It made me really look at what kinds of clothing I value and which pieces bring me joy. I realized that items that allow me to move easily, that fit me really well, and aren’t too structured bring me the most joy. I also realized that I keep around really old, scungy underwear that not only don’t bring me joy, but kind of suck the joy out of underclothing in general. Ick. I got rid of all of those (I threw those away, I did not donate swiss-cheese-like underwear. You’re welcome, bargain hunter).
The item of clothing that was most difficult was a lovely fleece jacket that my mom had made for me for prom. Yes, prom as in high school. She was out of town when I had my prom and was sad to miss the getting ready part and the whole experience. Besides dress shopping with me, she sewed me this beautiful jacket to wear over my dress for the evening. It was such a sweet act of love that even though the jacket no longer fit and I hadn’t worn it in years, I still kept it around. This experience taught me that someone else can find joy in this jacket, whereas I can rest peacefully in the memory that my mother loves me – I don’t need a jacket I don’t wear to remind me of that.
I cried for a moment while I put that in donate bag. Same with a fleece that my dad had bought me on a trip together (in high school). It was two sizes two big, but reminded me of a fun day scouting colleges together.
I got rid of eight bags of clothes. Eight bags!!!
The next part was the best. She teaches you this incredible folding technique which, honestly, does seem incredibly anal at first but again, is brilliant and totally worth the effort. You fold everything into a small rectangle and stack things up in the drawer so you can see everything in there. Your clothing looks up at you like the end of book. With all of my clothes folded this way I just feel so pleased every time I open my drawers. Now, all of my clothing fits into my drawers and closet easily. I have no clothing storage, and every piece I own brings me joy. What a great feeling!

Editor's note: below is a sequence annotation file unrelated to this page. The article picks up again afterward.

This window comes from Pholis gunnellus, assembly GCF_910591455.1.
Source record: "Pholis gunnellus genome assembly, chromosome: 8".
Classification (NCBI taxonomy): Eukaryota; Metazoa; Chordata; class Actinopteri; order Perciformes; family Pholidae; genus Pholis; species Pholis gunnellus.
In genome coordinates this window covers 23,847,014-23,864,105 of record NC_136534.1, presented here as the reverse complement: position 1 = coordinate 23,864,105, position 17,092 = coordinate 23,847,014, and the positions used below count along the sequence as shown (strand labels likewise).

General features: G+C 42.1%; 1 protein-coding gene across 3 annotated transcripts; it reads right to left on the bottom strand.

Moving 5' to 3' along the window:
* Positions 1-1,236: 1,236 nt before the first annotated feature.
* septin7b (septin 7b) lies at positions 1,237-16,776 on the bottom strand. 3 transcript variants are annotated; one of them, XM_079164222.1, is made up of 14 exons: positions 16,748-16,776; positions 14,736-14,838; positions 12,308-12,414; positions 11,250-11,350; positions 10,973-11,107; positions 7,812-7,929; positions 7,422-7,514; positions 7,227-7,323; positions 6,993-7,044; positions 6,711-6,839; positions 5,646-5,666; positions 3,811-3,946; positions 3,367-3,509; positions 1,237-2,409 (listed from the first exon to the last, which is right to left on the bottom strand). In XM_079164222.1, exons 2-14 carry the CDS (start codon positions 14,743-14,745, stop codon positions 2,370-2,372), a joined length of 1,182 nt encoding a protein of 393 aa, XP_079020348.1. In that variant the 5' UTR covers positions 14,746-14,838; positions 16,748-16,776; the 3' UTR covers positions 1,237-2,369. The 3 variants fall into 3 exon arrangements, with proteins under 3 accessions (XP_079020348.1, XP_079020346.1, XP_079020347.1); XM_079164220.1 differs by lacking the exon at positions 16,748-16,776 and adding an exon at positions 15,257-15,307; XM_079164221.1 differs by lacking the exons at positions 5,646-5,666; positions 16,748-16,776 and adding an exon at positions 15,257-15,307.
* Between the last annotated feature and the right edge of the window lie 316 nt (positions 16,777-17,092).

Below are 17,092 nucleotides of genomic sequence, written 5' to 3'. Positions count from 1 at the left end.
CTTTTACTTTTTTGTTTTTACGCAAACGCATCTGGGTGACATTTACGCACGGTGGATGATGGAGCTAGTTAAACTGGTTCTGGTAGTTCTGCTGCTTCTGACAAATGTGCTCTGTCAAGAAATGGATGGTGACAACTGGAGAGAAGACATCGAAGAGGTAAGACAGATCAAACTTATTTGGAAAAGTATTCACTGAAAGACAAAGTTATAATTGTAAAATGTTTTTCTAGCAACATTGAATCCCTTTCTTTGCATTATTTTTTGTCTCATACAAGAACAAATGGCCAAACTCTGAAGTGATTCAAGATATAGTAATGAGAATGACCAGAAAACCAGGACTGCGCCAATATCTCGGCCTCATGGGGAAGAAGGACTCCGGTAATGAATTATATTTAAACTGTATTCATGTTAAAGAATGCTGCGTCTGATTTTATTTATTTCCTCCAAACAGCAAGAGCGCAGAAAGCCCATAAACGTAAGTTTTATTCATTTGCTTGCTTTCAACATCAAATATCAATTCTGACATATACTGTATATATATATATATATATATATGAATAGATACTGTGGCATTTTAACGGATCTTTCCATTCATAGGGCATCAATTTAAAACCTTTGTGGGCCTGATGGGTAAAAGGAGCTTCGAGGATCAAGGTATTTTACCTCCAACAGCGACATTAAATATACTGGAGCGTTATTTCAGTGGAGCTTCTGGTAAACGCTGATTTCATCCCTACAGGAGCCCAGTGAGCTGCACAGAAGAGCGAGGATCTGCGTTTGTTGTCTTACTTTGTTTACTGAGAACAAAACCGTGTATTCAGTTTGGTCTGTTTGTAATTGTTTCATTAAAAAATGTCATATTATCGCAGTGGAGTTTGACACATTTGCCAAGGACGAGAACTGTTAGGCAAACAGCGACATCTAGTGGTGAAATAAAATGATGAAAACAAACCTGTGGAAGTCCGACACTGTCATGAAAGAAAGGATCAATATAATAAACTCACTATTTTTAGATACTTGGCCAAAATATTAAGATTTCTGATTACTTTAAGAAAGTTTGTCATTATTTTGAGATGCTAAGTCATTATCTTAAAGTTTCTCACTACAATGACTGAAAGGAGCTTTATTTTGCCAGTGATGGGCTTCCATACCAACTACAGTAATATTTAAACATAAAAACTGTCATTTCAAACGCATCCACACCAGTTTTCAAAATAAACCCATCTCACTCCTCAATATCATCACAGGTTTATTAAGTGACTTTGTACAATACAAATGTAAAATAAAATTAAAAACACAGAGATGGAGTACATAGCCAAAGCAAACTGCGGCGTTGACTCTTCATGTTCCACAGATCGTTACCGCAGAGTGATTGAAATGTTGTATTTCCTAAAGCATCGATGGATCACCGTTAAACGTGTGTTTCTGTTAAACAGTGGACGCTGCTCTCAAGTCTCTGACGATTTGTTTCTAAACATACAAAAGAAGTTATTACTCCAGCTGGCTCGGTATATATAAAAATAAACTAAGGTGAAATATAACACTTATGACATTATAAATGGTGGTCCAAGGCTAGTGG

Check out these drawers. Amazing, right?
The next category on the list is books
I love books. So, so much. I can’t really handle all the electronic book stuff; I really like to hold books in my hand and turn the pages and write in the columns. I thought this was going to be hard, but it actually wasn’t. The rules were the same – which books bring you joy – and books you hadn’t yet read get thrown out. My books have started migrating out of my limited book shelf space, down to the garage, out to my office, into every nook and cranny of the house. They took over! See:
So I got to work. Here’s me working happily away, and then after the process, when I could fit all of my books on three shelves. Wow!
I kept going. I went for papers next, then miscellaneous stuff. My garage got so full with all of my discards that I had to stop there until I could take all of the clutter to the donation center. My guy got in on the action too and discarded a bunch of his clothing and books.
Yesterday, I took 16 bags of clothing and accessories (bags, jewelry, etc) to the Goodwill. I plan to get our books donated to our city’s library program in the next week. From there, I’ll tackle all my sports equipment in the garage and finish with the kitchen, since it’s shared space.
Sorting out my physical stuff helped me to sort out my psychological stuff
As I removed clutter from my home – clutter being all those things I just kept around but didn’t infuse my life with joy or meaning – it felt really good, and it also showed me areas where I can continue this process of tidying. Next will be my business, my website and my workspace. My activities, how I spend my energy, what I choose to focus on – all of those things can be tidied and de-cluttered.
Funnily enough, I also signed up for a money bootcamp in which one of the main strategies is to declutter your beliefs and memories around money. This is the space I’m working in next.
All of my classes teach how the subtle body and the physical body are linked. As a highly sensitive person, this connection feels real all the time. Sometimes I forget how it works both ways – how in working with the physical space, changing behaviors, re-ordering and decluttering, the interior space is refreshed.
Now that feeling of having a pile of the past in front of me is gone. It’s removed. Those things I was hanging onto in my mind and in my house have been lovingly discarded so that I can be surrounded by and focus on joy, on the present and on continuing to build the life of my dreams, not the life of my memories.